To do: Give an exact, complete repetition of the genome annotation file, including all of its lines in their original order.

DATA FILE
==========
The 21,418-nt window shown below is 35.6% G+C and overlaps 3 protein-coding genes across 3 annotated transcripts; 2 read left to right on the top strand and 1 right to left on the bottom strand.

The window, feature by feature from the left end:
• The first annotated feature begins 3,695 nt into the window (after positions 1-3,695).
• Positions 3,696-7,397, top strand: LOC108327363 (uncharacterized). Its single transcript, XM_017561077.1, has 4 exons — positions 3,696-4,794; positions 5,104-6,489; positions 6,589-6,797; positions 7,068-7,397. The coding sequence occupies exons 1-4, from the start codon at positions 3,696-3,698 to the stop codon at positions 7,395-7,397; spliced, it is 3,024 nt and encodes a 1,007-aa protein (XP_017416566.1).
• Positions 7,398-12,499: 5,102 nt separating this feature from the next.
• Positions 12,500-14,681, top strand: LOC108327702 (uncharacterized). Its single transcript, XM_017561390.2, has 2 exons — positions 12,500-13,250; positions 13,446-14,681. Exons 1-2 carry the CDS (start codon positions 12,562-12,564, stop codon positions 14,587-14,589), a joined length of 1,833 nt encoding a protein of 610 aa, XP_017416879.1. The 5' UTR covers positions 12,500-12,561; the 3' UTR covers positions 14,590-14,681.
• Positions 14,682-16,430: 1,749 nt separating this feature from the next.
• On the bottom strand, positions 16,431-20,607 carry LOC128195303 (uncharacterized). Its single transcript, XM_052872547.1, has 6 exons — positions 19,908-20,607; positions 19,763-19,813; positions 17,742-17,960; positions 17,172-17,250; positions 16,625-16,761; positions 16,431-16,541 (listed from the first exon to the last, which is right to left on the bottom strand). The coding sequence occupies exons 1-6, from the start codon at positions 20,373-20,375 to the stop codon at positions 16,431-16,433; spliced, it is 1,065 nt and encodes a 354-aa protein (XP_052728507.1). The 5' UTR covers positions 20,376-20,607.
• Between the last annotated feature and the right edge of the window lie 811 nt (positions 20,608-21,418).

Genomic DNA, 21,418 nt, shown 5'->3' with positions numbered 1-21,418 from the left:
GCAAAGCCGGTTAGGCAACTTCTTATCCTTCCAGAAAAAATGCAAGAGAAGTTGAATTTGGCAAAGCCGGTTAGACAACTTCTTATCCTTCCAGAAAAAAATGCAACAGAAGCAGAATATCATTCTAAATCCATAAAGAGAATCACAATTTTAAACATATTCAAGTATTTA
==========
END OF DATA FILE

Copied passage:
The 21,418-nt window shown below is 35.6% G+C and overlaps 3 protein-coding genes across 3 annotated transcripts; 2 read left to right on the top strand and 1 right to left on the bottom strand.

The window, feature by feature from the left end:
• The first annotated feature begins 3,695 nt into the window (after positions 1-3,695).
• Positions 3,696-7,397, top strand: LOC108327363 (uncharacterized). Its single transcript, XM_017561077.1, has 4 exons — positions 3,696-4,794; positions 5,104-6,489; positions 6,589-6,797; positions 7,068-7,397. The coding sequence occupies exons 1-4, from the start codon at positions 3,696-3,698 to the stop codon at positions 7,395-7,397; spliced, it is 3,024 nt and encodes a 1,007-aa protein (XP_017416566.1).
• Positions 7,398-12,499: 5,102 nt separating this feature from the next.
• Positions 12,500-14,681, top strand: LOC108327702 (uncharacterized). Its single transcript, XM_017561390.2, has 2 exons — positions 12,500-13,250; positions 13,446-14,681. Exons 1-2 carry the CDS (start codon positions 12,562-12,564, stop codon positions 14,587-14,589), a joined length of 1,833 nt encoding a protein of 610 aa, XP_017416879.1. The 5' UTR covers positions 12,500-12,561; the 3' UTR covers positions 14,590-14,681.
• Positions 14,682-16,430: 1,749 nt separating this feature from the next.
• On the bottom strand, positions 16,431-20,607 carry LOC128195303 (uncharacterized). Its single transcript, XM_052872547.1, has 6 exons — positions 19,908-20,607; positions 19,763-19,813; positions 17,742-17,960; positions 17,172-17,250; positions 16,625-16,761; positions 16,431-16,541 (listed from the first exon to the last, which is right to left on the bottom strand). The coding sequence occupies exons 1-6, from the start codon at positions 20,373-20,375 to the stop codon at positions 16,431-16,433; spliced, it is 1,065 nt and encodes a 354-aa protein (XP_052728507.1). The 5' UTR covers positions 20,376-20,607.
• Between the last annotated feature and the right edge of the window lie 811 nt (positions 20,608-21,418).

Genomic DNA, 21,418 nt, shown 5'->3' with positions numbered 1-21,418 from the left:
GCAAAGCCGGTTAGGCAACTTCTTATCCTTCCAGAAAAAATGCAAGAGAAGTTGAATTTGGCAAAGCCGGTTAGACAACTTCTTATCCTTCCAGAAAAAAATGCAACAGAAGCAGAATATCATTCTAAATCCATAAAGAGAATCACAATTTTAAACATATTCAAGTATTTA